NASCAR will allow Sprint Cup organizations to test independently at tracks that host events in the top three touring series for the first time since 2008.
Robin Pemberton, NASCAR’s vice president of competition said Saturday at Dover International Speedway that each Cup organization, regardless of how many cars it fields, will be allowed four test of it choosing at NASCAR tracks.
“It’s up to them to pick where they want to go,” said Pemberton. “We feel like it’s time to open that up and allow the teams to manage their testing and get back on facilities that host our events. You’ll see that as the year unfolds, that teams will be moving around the countryside.”
As a cost saving measure, NASCAR placed a ban on testing at tracks that host races in the top three series, in November 2008, five years ago. That didn’t prevent teams from doing independent testing at other non-NASCAR tracks.
“It’s awesome, that’s all we’re asking for,” Jimmie Johnson, five-time series champion, said of the policy change. “We’re still testing, but we’re all testing at tracks that don’t relate. So in a way we’re spinning our wheels and kind f wasting funds. I was hopeful for more, but I’m very excited to hear that’s the case.”
“The end result of what we see on the track it’s hard to say, but at least we’re spending money in the right area,” Johnson said. “We have such old data sets for racetracks that it’s crazy. It gives teams a chance to go work on their weaker tracks and get new data files.”
The new testing policy coincides with the introduction of the next generation Cup car for 2012. Wednesday at Talladega Superspeedway, NASCAR will conduct a test with the new cars, Chevrolet SS, Toyota Camry and the Ford Fusion.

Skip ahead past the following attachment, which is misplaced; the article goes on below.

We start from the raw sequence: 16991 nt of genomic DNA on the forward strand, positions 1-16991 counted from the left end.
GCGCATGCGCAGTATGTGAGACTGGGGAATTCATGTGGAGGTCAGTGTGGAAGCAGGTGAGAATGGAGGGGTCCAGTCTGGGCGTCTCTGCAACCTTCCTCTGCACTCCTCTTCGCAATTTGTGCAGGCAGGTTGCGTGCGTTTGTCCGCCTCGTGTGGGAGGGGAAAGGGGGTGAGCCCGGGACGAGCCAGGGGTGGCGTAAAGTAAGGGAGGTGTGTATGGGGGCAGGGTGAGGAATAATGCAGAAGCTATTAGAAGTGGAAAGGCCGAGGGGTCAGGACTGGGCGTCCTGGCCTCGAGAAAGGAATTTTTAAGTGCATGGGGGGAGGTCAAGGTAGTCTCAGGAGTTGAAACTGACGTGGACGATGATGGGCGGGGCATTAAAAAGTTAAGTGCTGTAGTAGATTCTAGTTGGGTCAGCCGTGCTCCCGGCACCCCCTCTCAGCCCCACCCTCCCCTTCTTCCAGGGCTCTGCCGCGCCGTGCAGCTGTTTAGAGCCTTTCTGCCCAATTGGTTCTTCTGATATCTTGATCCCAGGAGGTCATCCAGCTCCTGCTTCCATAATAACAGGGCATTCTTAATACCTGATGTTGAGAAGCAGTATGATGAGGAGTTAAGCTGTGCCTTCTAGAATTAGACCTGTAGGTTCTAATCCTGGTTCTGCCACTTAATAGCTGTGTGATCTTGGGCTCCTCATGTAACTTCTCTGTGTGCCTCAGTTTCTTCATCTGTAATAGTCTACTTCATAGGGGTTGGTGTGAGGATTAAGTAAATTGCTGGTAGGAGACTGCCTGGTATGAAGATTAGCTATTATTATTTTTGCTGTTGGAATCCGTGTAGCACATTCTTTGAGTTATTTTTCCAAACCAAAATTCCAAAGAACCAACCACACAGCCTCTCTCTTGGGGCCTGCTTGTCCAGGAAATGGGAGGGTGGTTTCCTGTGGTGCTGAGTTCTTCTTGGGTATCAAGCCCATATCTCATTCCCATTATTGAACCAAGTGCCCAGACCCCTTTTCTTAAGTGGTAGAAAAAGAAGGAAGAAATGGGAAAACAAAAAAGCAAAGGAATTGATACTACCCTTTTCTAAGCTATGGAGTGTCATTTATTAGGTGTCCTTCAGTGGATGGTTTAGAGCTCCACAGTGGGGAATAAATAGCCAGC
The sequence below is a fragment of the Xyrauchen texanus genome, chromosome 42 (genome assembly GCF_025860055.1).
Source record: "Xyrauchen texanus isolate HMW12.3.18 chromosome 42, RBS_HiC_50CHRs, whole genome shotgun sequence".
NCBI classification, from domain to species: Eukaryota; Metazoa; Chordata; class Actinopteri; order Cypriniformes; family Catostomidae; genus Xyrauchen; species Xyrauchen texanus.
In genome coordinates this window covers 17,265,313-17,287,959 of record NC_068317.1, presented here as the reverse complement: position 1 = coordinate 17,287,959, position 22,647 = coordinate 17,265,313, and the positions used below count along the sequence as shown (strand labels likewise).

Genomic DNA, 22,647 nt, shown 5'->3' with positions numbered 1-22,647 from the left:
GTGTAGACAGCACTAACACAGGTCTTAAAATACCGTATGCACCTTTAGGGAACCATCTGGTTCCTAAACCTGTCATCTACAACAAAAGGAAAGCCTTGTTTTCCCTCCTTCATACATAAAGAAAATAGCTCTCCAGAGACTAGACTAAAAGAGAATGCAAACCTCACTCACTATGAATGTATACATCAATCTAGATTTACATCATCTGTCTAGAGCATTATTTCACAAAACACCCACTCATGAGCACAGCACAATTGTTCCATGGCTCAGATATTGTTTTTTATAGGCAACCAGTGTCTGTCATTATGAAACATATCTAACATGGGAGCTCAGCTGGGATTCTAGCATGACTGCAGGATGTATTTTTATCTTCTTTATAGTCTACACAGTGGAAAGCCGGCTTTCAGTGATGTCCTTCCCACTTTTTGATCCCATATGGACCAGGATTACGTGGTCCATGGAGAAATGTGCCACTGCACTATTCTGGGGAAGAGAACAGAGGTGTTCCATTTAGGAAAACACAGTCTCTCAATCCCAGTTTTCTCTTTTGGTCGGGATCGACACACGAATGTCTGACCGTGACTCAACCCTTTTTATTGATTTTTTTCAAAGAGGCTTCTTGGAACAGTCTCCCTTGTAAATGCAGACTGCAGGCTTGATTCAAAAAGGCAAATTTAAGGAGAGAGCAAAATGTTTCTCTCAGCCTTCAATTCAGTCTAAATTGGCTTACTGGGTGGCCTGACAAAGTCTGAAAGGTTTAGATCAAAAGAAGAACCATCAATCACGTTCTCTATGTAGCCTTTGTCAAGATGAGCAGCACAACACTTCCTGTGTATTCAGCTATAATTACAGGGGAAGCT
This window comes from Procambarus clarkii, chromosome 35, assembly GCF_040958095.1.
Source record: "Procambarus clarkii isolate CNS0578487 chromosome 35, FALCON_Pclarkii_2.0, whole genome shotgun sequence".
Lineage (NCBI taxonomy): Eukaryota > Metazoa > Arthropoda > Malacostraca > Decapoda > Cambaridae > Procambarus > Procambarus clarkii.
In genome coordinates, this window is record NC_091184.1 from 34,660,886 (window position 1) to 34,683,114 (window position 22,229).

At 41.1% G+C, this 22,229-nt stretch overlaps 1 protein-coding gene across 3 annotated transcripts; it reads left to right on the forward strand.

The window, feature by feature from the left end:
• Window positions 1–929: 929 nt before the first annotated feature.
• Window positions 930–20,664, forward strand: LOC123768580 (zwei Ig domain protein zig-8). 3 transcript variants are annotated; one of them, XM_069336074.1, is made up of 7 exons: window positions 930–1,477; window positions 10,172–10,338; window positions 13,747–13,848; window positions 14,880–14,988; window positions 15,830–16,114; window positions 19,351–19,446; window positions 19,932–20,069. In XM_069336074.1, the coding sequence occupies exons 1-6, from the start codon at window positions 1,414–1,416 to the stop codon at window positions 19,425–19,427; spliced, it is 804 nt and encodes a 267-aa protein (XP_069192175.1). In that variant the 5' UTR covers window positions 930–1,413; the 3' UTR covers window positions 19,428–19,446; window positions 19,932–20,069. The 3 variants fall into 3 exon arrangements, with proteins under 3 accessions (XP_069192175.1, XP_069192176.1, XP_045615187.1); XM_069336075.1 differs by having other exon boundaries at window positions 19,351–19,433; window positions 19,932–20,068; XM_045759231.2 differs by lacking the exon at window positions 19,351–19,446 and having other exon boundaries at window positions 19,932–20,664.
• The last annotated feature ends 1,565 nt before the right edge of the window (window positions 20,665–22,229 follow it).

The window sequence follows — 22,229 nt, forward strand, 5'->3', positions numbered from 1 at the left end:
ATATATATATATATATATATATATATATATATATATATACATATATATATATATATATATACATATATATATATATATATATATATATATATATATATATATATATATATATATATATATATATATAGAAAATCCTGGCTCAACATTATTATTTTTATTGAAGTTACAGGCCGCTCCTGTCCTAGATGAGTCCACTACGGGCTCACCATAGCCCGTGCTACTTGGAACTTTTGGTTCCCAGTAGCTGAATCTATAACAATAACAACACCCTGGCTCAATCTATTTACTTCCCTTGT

“When we go to Talladega, we’re going to concentrate on the cooling package, the drafting package,” Pemberton said. “The handling is really the least of the issues down there…It’s about working on the drafting package for Talladega and Daytona.”
The four test allocated to each organization next year are in addition to Preseason Thunder testing conducted by NASCAR during the second week in January, at Daytona International Speedway.
Cup teams will also test at Texas Motor Speedway, Phoenix International Raceway, Charlotte Motor Speedway and the newly repaved Kansas Speedway this year. These upcoming test are scheduled Goodyear tire tests, but each organization also will be allowed to bring and gather data on one 2013 car in preparation for the car’s debut next year full time.
“Teams are invited to go help us with the tire test,” said Pemberton, “Because we are developing this car and tires at the same time.”
The extra track time should help teams adjust to a new car for 2013 that is designed to more closely resemble its showroom counterpart.
“That’s going to be huge,” Ricky Stenhouse Jr., the 2011 Nationwide Series champion, said. “The Nationwide cars drive so great compared to the Cup cars with so much horsepower and to get extra tests next year will definitely be a benefit for us. Everybody else will be able to get faster, too, but I think it’ll help me kind of speed up and catch up with the learning curve.”
The testing will benefit for the 2013 Sprint Cup rookies like Danica Patrick and Stenhouse Jr., who will now be able to gain experience with the pressure of a race weekend.
“We need to continue to develop and break the rut that we’re in as a sport as far as new drivers and new people not being able to break in, and maybe even new car owners. I think that’ll help with that,” said Brad Keselowski. “Any time you get track time at tracks you race at, testing is very healthy for NASCAR.”
With this testing it is optimistic that inexperienced drivers and teams will have a better chance at improving and working at some of their weaker tracks. It is difficult to measure if the additional testing team are going to be given will have an impact on the quality of racing.